rs17026156, associated with PR interval, lies ∼21 kb upstream of SLC8A1 (sodium/calcium exchanger 1 precursor). SLC8A1 extrudes calcium from cardiac myocytes during relaxation and returns the myocardium to its resting state after excitation (26). Targeted disruption of SLC8A1 causes defects in heartbeat—SLC8A1-/- mouse embryos experience slow and arrhythmic heart contractions (27). We have also reported this locus to correlate with QT interval traits in East Asians (19). Based on the previous reports, SLC8A1 appears to mediate electrophysiological conductivity during heart.

In conclusion, we have identified three novel loci for QRS duration and PR interval and confirmed 13 previously reported loci. These data will increase our understanding in the genetic architecture that underlies the mechanisms of electrocardiographic traits, QRS duration and PR interval.

MATERIALS AND METHODS

Subjects

The study subjects have been described in a QT interval GWAS (19). Briefly, 6805 subjects from KARE were selected from an ongoing population-based cohort, as part of the Korean Genome and Epidemiology Study (KoGES). Subjects without a self-reported history of cardiac disease, concurrent use of medications that interfere with the ECG measurements and abnormal electrolyte values at the ECG were included. Written informed consent was obtained from all participants, and this project was approved by the institutional review board of the Korea National Institute of Health.

The Phase 2 Japanese subjects were part of the Nagahama Prospective Genome Cohort for Comprehensive Human Bioscience (The Nagahama Study). The Nagahama Study cohort was recruited from 2008 to 2010 from the general population in Nagahama City, a largely rural city of 125 000 inhabitants in Shiga Prefecture that lies in the center of Japan. Of the 9804 participants, persons whose genome-wide SNP was analyzed (n = 3710) and who were free of symptomatic cardiovascular disease and abnormal ECG readings (n = 2285) were used in the second GWAS panel. All clinical measurements and sampling of blood were performed on enrollment. Genomic DNA was extracted from peripheral blood samples with phenol–chloroform.

The Phase 3 replication panel comprised Japanese from three independent subcohorts. First, the Anti-Aging Center (AAC) cohort included consecutive participants in the medical check-up program at Ehime University Hospital, which was designed specifically to evaluate age-related disorders, including atherosclerosis, cardiovascular disease, physical function and mild cognitive impairment. All clinical data in this study were obtained through the check-up process.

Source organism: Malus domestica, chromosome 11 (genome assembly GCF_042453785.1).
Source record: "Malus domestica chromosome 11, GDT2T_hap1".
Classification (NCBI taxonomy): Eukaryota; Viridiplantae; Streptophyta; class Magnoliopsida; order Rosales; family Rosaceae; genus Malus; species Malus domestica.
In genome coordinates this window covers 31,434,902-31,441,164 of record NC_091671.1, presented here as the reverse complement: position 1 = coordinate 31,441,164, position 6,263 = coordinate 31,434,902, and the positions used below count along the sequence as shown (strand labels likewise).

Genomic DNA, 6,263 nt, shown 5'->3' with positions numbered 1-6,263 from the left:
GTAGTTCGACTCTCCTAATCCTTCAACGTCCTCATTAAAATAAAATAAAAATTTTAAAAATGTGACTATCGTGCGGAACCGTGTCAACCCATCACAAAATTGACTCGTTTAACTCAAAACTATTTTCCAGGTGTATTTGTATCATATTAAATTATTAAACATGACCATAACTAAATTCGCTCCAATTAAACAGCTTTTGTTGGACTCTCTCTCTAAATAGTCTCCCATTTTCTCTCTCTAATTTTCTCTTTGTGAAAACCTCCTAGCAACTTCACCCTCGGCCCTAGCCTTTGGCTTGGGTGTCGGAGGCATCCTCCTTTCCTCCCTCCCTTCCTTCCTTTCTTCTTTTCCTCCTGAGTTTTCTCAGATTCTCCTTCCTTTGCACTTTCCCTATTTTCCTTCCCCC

With regard to the second subcohort, the Takashima Study is an ongoing longitudinal study, based on community residents in Takashima City. Takashima City is a semiurban area in Shiga Prefecture, with a population of ∼54 000. Study subjects were recruited between 2002 and 2003 from participants of the annual medical check-up program, held by Takashima City. The basic clinical parameters in this study were obtained from the personal medical check-up records of the subjects. The third subcohort of the replication analysis comprised the remaining sample of the Nagahama Study.

All study procedures in Japan were approved by the ethics committee of Ehime University Graduate School of Medicine, Shige University of Medical Science and Kyoto University Graduate School of Medicine.

ECG measurements

PR interval and QRS duration values were obtained from a supine 12-lead ECG using digital electrocardiographic recorders—Phase 1, MAC5000 (GE Medical System, CT, USA); Phase 2, FCP-7411 and FCP-7431 (Fukuda Denshi, Tokyo, Japan); Phase 3, AAC, ECG-1500 (Nihon Kohden, Tokyo, Japan) and Takashima, FCP-4720 (Fukuda Denshi, Tokyo, Japan). ECGs with insufficient quality (e.g., owing to baseline drift or missing leads) and those with rhythms other than sinus rhythm or AF were excluded. PR interval was measured from the onset of the P-wave to the onset of ventricular depolarization. QRS duration was measured from the onset of ventricular depolarization to the J point.

Genotyping

The genotyping data were obtained from KARE, which used the Affymetrix Genomewide Human SNP Array 5.0. The genotype quality control criteria have been reported in a previous GWAS study (28). Briefly, the criteria for the inclusion of SNPs were genotype call rate of >0.98, minor allele frequency (MAF) of >0.01 and Hardy–Weinberg equilibrium (HWE) (P > 1 × 10−6). The related individuals were excluded from the KARE genotype dataset, whose computed average pairwise identity-by-state value was higher than that estimated from first-degree relatives of Korean sib-pair samples (>0.80, n = 601). Ultimately, 352 228 SNPs passed the quality control process and were subsequently used in the GWASs for PR interval and QRS duration. SNP imputation was performed with IMPUTE (29) using the JPT and CHB sets of HapMap Phase 2 as references. After removing SNPs with MAF of <0.01 and SNP missing rate of >0.05, we combined the remaining 1.8 million imputed SNPs with the SNPs that were typed directly in KARE for the association analysis.